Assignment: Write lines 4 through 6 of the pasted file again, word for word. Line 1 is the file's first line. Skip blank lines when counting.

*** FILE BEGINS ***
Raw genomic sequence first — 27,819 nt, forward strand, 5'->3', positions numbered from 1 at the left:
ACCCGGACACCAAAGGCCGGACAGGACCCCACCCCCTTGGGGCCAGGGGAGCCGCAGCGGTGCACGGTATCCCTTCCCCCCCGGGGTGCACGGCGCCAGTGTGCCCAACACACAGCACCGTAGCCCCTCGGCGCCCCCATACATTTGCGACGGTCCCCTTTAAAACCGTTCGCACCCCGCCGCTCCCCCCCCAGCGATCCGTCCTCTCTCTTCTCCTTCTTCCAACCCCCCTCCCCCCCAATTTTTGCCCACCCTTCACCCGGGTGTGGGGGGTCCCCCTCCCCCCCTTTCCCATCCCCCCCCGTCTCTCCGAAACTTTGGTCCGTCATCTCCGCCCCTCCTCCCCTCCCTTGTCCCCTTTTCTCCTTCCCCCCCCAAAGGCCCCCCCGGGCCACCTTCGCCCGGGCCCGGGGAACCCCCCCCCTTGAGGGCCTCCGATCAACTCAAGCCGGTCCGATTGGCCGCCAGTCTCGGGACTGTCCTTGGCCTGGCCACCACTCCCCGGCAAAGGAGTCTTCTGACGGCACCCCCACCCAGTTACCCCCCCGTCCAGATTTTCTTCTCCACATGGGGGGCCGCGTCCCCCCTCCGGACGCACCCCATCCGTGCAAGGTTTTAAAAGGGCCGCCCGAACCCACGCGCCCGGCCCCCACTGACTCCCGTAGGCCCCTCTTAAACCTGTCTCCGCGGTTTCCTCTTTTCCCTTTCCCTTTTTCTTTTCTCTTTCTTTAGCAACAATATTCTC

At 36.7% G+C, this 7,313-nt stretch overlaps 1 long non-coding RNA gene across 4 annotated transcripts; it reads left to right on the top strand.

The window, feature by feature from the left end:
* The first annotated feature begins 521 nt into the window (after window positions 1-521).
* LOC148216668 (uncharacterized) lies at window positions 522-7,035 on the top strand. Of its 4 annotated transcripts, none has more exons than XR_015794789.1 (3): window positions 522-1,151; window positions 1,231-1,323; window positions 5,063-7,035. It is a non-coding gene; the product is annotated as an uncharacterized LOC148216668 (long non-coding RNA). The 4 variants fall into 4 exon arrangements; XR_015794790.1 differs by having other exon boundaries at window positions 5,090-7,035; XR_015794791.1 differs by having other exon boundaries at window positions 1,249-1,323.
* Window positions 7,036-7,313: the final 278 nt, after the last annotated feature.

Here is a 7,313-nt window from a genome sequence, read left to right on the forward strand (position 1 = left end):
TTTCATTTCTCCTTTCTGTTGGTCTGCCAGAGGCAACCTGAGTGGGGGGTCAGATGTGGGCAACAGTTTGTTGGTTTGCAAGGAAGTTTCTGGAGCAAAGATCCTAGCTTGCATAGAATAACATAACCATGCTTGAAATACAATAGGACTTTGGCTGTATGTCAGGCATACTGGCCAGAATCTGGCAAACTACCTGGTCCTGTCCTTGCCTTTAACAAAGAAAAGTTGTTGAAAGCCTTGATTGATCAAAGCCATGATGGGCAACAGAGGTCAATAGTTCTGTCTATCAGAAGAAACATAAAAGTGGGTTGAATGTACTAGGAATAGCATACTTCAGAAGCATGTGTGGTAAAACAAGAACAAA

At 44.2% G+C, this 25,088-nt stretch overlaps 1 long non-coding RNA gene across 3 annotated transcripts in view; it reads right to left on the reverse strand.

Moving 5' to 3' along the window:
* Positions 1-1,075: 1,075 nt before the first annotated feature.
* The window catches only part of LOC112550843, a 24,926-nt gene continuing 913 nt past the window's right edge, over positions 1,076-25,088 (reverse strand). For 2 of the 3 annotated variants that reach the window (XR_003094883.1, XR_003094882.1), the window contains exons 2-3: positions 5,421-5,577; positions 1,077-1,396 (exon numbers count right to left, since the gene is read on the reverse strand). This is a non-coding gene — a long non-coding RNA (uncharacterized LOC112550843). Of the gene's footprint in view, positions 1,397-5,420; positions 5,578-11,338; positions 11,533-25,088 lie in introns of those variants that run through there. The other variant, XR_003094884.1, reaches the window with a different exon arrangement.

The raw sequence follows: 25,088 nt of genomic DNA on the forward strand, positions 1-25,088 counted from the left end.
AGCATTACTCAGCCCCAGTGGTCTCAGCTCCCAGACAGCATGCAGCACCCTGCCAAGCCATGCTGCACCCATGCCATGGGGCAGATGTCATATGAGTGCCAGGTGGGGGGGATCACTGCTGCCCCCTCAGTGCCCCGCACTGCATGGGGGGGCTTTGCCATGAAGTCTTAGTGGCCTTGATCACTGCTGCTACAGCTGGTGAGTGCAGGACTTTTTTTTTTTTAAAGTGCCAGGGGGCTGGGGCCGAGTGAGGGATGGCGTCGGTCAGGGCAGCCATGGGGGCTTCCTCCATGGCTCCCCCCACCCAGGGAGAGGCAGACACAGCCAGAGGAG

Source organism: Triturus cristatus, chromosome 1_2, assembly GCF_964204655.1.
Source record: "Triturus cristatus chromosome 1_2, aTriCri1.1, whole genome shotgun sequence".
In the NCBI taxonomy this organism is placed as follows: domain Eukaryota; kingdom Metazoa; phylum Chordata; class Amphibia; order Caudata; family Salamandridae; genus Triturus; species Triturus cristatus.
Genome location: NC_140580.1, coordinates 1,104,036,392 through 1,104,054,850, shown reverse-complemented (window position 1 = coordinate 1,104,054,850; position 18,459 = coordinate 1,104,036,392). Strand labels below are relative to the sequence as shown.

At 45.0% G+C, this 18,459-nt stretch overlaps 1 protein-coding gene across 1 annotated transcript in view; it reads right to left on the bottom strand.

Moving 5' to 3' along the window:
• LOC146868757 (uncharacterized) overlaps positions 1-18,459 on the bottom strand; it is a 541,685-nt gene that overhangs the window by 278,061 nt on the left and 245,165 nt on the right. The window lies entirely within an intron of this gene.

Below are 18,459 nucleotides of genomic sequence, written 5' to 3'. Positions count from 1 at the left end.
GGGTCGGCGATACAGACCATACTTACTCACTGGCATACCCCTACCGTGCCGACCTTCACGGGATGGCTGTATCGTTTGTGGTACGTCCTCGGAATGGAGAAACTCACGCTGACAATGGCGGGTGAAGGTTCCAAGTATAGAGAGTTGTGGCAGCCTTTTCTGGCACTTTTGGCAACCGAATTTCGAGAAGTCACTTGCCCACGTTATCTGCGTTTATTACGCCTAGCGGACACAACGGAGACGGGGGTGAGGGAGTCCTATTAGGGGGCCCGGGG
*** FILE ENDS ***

The window, feature by feature from the left end:
* The first annotated feature begins 521 nt into the window (after window positions 1-521).
* LOC148216668 (uncharacterized) lies at window positions 522-7,035 on the top strand. Of its 4 annotated transcripts, none has more exons than XR_015794789.1 (3): window positions 522-1,151; window positions 1,231-1,323; window positions 5,063-7,035. It is a non-coding gene; the product is annotated as an uncharacterized LOC148216668 (long non-coding RNA). The 4 variants fall into 4 exon arrangements; XR_015794790.1 differs by having other exon boundaries at window positions 5,090-7,035; XR_015794791.1 differs by having other exon boundaries at window positions 1,249-1,323.